Luke 14.25-33      Philemon 1-21


One of the more tantalizing aspects of St. Paul’s letters is the vast cast-list of characters which they contain – but this is also one of the more frustrating as well, because many of the names are destined to remain just that, names on the page, a reminder that while we have a veritable treasury of writings of the Blessed Apostle, there must yet be countless other fruits of his labours that are irrevocably lost.

In the letter to Philemon, however, we do have a little more skin on the bones thanks to both tradition and some painstaking research. Philemon we know as a prominent member of the church at Colossae, which was a Gentile city near Ephesus. Philemon had a slave, Onesimus, who became acquainted with St. Paul, presumably while accompanying his master. Philemon helped establish the church at Colossae and then there was some altercation between him and his slave which caused Onesimus to run away in search St. Paul, who was by this time, the late 50s AD, under house arrest in Rome. It was there that Onesimus not only became converted to Christianity but also proved himself to be an able and valued co-worker with Paul himself, to the extent that Paul grew to look upon him more as a son: and this the crux of his most poignant of all his letters. He writes to Philemon, the wronged master, I am appealing to you for my child Onesimus, whose father I have become during my imprisonment.

Paul know full well that rightfully Onesimus must return to his master – but if that is to happen, he wants to be assured that his new disciple will be welcomed not as a slave but as a brother, a fellow-worker for Christ, one whose ability and enthusiasm will do much to build up the church at Colossae. But really, it doesn’t take too much imagination to see that what Paul really wants is to keep Onesimus with him. Such is the stature of the man, however, that he asks this not with the authority of an apostle, but as a brother in Christ. I wanted to keep him with me – but I preferred to do nothing without your consent in order that your good deed might be voluntary and not something forced.

Quite apart from the sheer humanity of this letter, the struggle which Paul is clearly having with his own conscience, we are provided with a perfect example of the cost of discipleship. There is nothing Paul would have liked better that to use Onesimus’ gifts and talents for himself – and yet he knows full well that this might just be going against the will of God and that the right thing to do is to send him back to Philemon.

And it is the cost of discipleship that we are called to consider, too, in our gospel reading. At first, the choice appears stark: whoever comes to me and does not hate father and mother, wife and children, brothers and sisters, yes, even life itself, cannot be my disciple. The word hate here is a Hebraism, its truer meaning closer to detachment. And it’s a matter of priorities. What it doesn’t mean is that in choosing to take up our cross we cut ourselves off from those who are our nearest and dearest; it is about understanding that while service to Christ is and has to be paramount, it is that very service which calls us into a proper relationship with those we love, that underpins our very being. To  count the cost of being a disciple is not to abandon life and love, it is to embrace that discipleship with open heart and mind, to discern exactly what we are being called to do and more particularly to be realistic about that calling.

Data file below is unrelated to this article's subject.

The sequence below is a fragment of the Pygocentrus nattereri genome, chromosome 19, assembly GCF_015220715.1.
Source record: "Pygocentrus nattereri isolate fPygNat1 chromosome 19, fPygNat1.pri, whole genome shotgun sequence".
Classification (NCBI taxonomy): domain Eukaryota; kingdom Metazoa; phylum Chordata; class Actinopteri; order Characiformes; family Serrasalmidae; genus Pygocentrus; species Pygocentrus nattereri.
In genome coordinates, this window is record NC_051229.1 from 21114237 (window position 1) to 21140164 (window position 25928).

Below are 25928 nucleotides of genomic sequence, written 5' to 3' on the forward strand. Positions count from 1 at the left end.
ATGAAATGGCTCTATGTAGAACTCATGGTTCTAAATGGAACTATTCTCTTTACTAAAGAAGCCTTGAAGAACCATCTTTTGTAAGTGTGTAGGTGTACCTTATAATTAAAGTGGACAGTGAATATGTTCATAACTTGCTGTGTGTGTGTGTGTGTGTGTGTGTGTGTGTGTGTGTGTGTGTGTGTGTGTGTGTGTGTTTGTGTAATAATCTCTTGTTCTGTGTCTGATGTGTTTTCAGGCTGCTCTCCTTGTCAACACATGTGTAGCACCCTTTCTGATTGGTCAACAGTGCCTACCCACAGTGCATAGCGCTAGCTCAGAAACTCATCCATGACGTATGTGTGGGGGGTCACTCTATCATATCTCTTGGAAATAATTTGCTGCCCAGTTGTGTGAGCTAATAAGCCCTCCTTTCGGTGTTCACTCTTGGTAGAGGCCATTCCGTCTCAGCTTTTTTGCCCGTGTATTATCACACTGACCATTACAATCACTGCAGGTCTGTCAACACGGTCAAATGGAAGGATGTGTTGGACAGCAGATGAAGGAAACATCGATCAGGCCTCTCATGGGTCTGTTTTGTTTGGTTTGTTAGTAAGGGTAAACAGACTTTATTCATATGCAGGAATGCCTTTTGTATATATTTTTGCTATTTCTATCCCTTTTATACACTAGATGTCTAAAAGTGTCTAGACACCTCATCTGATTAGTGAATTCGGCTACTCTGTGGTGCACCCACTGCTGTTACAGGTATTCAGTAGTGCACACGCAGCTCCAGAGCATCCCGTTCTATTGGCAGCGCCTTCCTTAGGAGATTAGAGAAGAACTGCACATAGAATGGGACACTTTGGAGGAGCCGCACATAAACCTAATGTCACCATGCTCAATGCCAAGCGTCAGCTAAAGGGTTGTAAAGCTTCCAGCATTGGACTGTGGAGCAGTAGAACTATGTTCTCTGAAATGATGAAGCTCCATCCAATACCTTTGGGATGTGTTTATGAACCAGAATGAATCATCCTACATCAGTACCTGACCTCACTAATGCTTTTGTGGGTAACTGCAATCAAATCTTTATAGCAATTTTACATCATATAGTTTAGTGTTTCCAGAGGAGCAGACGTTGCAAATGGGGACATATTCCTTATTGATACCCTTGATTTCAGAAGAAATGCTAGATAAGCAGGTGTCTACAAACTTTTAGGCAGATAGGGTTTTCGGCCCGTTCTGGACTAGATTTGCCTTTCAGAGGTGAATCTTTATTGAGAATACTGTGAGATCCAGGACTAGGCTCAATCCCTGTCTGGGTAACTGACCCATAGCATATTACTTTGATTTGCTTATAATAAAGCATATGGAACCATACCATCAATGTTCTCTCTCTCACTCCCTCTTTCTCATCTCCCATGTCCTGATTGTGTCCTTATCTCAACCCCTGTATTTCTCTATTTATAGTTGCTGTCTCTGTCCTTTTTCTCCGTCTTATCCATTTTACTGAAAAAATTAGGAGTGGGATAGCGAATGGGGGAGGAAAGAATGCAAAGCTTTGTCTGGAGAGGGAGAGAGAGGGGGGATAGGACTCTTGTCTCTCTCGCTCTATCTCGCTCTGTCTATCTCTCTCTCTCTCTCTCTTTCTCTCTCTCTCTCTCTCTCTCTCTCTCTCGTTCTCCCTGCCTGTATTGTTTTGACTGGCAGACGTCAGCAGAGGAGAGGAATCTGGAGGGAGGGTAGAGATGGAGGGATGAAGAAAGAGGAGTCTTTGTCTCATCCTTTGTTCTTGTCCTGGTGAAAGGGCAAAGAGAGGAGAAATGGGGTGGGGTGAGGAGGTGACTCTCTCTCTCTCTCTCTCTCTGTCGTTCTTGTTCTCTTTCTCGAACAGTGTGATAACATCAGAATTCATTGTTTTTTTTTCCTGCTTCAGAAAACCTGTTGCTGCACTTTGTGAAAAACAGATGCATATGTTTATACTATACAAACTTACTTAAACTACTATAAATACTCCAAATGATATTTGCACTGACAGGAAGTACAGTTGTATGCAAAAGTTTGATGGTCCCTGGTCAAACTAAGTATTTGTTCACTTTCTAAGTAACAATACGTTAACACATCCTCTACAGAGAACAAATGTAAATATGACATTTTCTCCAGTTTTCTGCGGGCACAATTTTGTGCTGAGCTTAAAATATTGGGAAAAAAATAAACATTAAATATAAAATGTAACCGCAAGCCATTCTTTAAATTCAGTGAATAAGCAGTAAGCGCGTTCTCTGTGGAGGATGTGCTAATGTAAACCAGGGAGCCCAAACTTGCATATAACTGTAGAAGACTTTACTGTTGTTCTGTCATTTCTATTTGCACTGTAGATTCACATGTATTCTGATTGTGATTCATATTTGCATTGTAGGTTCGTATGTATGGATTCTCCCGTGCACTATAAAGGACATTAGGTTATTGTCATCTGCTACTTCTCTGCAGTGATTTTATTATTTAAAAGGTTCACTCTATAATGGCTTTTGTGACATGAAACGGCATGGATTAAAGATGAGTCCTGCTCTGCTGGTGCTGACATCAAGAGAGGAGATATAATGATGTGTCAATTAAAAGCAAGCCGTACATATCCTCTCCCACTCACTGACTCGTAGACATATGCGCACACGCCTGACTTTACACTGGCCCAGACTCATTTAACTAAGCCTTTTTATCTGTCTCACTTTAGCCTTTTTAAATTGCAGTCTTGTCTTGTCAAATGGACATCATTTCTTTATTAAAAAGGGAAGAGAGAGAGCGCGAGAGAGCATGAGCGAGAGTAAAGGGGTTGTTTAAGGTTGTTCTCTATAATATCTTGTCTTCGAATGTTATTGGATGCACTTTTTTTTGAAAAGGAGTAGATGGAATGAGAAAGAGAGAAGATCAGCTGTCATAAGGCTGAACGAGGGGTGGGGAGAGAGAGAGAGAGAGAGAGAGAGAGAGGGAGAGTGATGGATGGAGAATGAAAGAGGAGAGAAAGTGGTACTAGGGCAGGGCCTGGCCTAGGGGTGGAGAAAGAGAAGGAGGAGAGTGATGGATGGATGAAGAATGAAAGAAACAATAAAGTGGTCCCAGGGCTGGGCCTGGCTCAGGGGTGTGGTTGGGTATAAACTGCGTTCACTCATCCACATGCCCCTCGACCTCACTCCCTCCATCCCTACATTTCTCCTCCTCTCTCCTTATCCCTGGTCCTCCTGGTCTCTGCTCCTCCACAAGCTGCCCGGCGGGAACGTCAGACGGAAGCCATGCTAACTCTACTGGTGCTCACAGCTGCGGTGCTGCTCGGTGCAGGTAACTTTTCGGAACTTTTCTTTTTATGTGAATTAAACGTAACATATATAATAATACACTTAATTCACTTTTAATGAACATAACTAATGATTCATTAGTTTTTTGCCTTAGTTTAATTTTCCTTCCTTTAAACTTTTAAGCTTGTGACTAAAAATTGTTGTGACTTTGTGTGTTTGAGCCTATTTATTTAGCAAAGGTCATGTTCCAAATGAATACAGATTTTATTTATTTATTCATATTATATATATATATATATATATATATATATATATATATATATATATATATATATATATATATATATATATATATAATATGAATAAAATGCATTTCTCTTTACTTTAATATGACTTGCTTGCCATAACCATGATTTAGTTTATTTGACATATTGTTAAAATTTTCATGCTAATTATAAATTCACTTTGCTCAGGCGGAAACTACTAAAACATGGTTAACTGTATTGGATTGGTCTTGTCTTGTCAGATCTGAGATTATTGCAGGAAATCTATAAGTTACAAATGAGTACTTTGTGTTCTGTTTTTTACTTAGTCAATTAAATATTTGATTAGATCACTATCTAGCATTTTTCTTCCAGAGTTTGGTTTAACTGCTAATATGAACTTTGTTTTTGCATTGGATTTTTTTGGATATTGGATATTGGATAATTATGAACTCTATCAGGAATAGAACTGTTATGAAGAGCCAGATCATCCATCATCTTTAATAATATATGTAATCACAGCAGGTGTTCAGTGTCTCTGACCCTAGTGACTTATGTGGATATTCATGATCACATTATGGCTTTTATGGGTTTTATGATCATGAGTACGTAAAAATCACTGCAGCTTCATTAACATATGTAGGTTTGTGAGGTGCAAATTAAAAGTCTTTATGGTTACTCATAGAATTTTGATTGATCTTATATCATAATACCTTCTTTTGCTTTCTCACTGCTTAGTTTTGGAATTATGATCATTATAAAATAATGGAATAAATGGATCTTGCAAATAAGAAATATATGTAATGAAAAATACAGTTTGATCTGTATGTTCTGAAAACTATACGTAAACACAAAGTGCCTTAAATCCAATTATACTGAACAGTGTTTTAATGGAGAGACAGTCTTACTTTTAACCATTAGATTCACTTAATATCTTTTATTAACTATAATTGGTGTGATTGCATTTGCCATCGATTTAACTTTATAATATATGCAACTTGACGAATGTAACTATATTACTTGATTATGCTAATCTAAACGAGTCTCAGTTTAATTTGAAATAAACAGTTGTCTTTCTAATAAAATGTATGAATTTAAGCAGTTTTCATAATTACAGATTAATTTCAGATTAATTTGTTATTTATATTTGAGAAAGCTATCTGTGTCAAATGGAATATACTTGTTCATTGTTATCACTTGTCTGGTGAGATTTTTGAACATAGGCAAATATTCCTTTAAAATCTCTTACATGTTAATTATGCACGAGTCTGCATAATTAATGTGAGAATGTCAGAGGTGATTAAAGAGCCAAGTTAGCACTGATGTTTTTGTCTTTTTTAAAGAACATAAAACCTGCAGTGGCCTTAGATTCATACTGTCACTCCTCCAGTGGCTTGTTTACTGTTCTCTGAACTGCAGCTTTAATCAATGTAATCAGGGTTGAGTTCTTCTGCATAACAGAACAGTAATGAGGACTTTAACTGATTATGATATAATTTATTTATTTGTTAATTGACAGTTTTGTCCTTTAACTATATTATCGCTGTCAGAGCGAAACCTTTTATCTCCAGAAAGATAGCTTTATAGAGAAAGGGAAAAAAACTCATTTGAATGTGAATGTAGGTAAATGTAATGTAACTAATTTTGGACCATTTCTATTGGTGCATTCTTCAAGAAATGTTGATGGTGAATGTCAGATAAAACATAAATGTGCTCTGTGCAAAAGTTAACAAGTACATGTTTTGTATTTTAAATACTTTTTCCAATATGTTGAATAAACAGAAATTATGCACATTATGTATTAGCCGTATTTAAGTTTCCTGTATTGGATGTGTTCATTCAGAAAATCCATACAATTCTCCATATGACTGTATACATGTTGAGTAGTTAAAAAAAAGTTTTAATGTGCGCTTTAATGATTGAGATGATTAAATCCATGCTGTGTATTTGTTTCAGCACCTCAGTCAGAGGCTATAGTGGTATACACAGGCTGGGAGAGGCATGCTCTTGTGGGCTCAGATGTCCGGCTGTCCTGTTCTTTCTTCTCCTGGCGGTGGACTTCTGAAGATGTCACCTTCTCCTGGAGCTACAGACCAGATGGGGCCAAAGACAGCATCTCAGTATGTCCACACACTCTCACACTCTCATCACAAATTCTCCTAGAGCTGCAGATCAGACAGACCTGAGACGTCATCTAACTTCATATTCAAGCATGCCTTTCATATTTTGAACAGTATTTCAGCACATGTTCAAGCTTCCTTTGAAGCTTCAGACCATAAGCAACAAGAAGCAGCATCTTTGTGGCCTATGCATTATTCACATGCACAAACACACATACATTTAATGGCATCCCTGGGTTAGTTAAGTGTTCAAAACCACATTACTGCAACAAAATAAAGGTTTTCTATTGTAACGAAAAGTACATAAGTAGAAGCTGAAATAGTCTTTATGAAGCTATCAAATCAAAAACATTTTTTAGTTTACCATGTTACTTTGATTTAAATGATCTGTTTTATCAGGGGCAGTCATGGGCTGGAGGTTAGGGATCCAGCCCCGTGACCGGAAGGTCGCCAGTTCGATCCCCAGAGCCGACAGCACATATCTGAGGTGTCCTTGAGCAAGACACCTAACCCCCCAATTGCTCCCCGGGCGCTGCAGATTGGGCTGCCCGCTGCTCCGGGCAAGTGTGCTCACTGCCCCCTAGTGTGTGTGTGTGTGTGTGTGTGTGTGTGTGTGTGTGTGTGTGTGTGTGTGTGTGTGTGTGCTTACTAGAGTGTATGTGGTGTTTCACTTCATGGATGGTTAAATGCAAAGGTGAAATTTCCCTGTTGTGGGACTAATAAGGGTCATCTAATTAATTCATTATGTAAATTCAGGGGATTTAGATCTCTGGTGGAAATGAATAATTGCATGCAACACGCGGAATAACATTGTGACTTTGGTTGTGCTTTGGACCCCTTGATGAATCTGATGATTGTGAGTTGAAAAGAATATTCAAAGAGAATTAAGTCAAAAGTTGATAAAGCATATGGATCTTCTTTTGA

The man who starts building his tower and fails to finish brings ridicule not just on himself but on the task he has begun. The foolish king who goes into battle against overwhelming odds puts his soldiers’ lives on the line, a far greater risk than if he sat down with his enemy and negotiated a peaceful settlement. And Paul, languishing in his prison, knows all this. He has trod the way of the disciple, suffering opposition, persecution, beating, flogging, rejection, shipwrecks and finally imprisonment, all for the sake of the gospel of Our Lord Jesus Christ. He knows the true meaning of sacrifice and he is more than willing to pay the ultimate price. Here, he has to relinquish Onesimus his own heart. And later on, despite his optimism that he will visit Philemon himself in Colossae, he meets his martyr’s fate.

What Christ is asking us to do is to look realistically at what it means to carry his cross. If we look into our own hearts and see the true treasure, the peace of Christ Jesus which passes all understanding, then we know that whatever the cost, this is a price worth paying, for what we reach for is precious beyond the dreams of avarice; and what’s more it is all there for us. By grace we shall be sustained and strengthened in our discipleship in ways which we might not expect because that is the will of Christ. Our Lord carried his cross for us, he suffered and died because of his love for all people and through his own obedience he rose again. Like the apostles, we are witnesses of these things. So, as we gather around this altar of sacrifice with joy in our hearts, let us all be prepared to take up the cross, to bear its weight and to spread the love of Jesus Christ in our lives.  Then we will truly be his disciples. Amen.